Toward a comprehensive analysis of the dynamics and mechanisms of X chromosome inactivation in Humans
|Toward a comprehensive analysis of the dynamics and mechanisms of X chromosome inactivation in Humans
|European Research Council - Advanced Grant (ERC-AdG)
|CENTRE NATIONAL DE LA RECHERCHE SCIENTIFIQUE (CNRS- Délégation Ile de France-Villejuif)
Associated cell lines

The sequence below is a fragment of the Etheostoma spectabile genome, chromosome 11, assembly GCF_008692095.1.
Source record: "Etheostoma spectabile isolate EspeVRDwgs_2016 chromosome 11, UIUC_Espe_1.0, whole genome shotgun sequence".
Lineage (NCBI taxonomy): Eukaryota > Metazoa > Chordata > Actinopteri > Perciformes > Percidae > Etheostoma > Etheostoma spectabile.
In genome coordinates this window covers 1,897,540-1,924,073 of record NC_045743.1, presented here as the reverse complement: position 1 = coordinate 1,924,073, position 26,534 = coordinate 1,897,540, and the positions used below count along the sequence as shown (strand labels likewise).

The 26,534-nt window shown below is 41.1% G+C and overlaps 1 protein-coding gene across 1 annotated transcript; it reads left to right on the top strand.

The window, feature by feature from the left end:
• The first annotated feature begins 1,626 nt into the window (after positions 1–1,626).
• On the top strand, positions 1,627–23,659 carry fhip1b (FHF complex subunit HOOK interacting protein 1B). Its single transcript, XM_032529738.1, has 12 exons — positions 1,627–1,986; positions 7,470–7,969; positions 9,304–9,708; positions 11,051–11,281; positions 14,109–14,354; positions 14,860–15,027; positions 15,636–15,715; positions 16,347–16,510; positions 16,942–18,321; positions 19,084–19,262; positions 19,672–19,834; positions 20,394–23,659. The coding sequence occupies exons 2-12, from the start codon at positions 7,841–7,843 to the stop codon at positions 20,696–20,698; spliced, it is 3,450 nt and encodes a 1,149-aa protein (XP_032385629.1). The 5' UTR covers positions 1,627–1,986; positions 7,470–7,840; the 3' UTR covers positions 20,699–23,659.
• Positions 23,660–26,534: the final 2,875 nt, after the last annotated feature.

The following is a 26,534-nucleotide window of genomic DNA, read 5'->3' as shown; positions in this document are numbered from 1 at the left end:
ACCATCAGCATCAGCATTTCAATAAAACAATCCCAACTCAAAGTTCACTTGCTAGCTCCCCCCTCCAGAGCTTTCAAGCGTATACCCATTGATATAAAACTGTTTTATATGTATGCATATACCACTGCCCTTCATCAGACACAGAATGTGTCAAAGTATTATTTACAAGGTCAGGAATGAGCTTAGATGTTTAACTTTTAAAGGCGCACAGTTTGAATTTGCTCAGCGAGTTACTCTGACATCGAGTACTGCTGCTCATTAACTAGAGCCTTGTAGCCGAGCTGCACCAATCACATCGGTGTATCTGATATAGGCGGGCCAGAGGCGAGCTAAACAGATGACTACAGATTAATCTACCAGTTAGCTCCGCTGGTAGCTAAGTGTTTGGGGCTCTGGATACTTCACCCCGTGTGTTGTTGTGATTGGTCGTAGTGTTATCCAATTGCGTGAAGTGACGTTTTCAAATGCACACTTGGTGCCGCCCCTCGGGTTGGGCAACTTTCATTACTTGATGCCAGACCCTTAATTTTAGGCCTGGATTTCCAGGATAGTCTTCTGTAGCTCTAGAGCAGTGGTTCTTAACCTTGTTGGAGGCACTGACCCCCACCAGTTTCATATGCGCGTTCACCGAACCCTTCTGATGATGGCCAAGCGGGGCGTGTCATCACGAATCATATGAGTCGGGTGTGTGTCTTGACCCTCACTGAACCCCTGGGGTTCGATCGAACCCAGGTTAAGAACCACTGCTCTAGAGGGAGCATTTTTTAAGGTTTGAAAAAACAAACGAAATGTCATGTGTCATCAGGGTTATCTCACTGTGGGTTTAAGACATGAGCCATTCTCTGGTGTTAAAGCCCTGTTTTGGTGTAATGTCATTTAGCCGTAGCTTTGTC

The X chromosome is subjected to a formidable degree of concerted gene regulation, with appropriate dosage of X-linked expression in female mammals being ensured by the stable yet reversible inactivation of one of the two copies. The process of X chromosome inactivation (XCI) is critical for female development and linked to sex-specific traits and susceptibilities to various diseases. Well characterized in rodents, there is remarkably little knowledge of how XCI is articulated and controlled in humans, despite its major implication for human health. Here we propose to model in vitro the whole XCI cycle in humans to gain novel and high resolution insights into the key steps of the process and to identify critical actors and mechanisms We will exploit human embryonic stem cells and recent culture methods to mimic the early stage of development as well as more advanced organogenesis. This will allow us to investigate the four phases of XCI: (i) the steps that precede XCI (ii) its initiation, (iii) its maintenance in tissues including the hematopoietic system and intestinal organoids and (iv) its reversion in the germline. We will implement a combination of exploratory and mechanistic approaches integrating single cell analyses, CRISPR/Cas9 genome editing and genetic screens to build a comprehensive spatiotemporal map of X-chromosome activity across the human life cycle, to screen for regulators of each phase and to assess the importance of XCI and appropriate X-linked gene dosage to tissue development and homeostasis. Using an innovative set of approaches, we hope to challenge the general principles of XCI that were formerly defined in model organisms and to unravel human-specific features of XCI that could serve as new research paradigms in developmental epigenetics. The molecular and cellular understanding of human XCI that this project should provide is a fundamental pre-requisite to further understand the principles of human development and sex-specific diseases.